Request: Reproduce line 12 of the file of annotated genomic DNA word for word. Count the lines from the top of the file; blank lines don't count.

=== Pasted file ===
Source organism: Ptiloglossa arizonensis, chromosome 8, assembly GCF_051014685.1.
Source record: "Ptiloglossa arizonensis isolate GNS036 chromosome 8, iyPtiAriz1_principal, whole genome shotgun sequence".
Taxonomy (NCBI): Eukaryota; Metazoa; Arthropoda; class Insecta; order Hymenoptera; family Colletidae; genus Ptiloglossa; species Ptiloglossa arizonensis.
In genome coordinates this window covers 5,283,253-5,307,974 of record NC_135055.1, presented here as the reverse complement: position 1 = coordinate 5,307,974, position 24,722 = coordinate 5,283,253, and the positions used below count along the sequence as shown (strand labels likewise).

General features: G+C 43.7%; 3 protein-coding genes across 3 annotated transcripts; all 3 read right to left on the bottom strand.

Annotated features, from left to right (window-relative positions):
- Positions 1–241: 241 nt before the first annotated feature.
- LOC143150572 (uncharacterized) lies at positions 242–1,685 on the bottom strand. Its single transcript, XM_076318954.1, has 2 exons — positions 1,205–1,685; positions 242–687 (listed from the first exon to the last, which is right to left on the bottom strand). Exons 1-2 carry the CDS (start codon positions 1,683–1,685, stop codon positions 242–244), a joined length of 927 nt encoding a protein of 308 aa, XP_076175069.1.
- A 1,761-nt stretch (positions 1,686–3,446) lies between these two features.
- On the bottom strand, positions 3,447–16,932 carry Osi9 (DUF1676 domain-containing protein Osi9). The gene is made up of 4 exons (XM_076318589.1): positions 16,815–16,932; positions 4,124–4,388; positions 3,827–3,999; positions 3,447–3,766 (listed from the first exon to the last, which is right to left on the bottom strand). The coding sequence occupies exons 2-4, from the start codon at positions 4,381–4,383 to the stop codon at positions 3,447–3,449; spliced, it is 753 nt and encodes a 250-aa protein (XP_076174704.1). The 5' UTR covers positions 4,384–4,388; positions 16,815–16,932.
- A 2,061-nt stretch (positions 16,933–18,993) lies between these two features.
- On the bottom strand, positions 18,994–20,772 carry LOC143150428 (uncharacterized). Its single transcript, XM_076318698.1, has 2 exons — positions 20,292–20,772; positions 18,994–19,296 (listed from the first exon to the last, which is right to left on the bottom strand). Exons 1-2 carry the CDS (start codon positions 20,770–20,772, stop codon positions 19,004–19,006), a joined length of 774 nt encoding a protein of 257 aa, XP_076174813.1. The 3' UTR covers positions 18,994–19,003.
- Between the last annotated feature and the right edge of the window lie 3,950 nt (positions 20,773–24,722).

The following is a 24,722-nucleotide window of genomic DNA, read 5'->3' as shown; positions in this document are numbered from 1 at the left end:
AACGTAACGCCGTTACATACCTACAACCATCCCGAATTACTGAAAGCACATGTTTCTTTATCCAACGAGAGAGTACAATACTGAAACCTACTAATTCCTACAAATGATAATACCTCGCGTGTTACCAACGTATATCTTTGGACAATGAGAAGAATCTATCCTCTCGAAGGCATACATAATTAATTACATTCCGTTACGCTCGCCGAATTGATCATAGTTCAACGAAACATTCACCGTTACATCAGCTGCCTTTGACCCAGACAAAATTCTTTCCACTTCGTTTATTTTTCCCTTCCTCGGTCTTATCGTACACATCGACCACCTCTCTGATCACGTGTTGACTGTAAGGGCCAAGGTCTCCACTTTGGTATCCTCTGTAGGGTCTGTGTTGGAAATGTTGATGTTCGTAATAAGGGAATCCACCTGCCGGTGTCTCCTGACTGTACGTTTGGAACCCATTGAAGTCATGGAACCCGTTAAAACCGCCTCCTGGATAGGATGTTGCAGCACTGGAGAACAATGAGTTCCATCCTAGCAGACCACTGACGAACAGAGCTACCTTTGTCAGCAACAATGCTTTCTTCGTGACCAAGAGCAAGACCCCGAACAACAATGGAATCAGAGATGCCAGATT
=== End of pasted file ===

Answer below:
- On the bottom strand, positions 18,994–20,772 carry LOC143150428 (uncharacterized). Its single transcript, XM_076318698.1, has 2 exons — positions 20,292–20,772; positions 18,994–19,296 (listed from the first exon to the last, which is right to left on the bottom strand). Exons 1-2 carry the CDS (start codon positions 20,770–20,772, stop codon positions 19,004–19,006), a joined length of 774 nt encoding a protein of 257 aa, XP_076174813.1. The 3' UTR covers positions 18,994–19,003.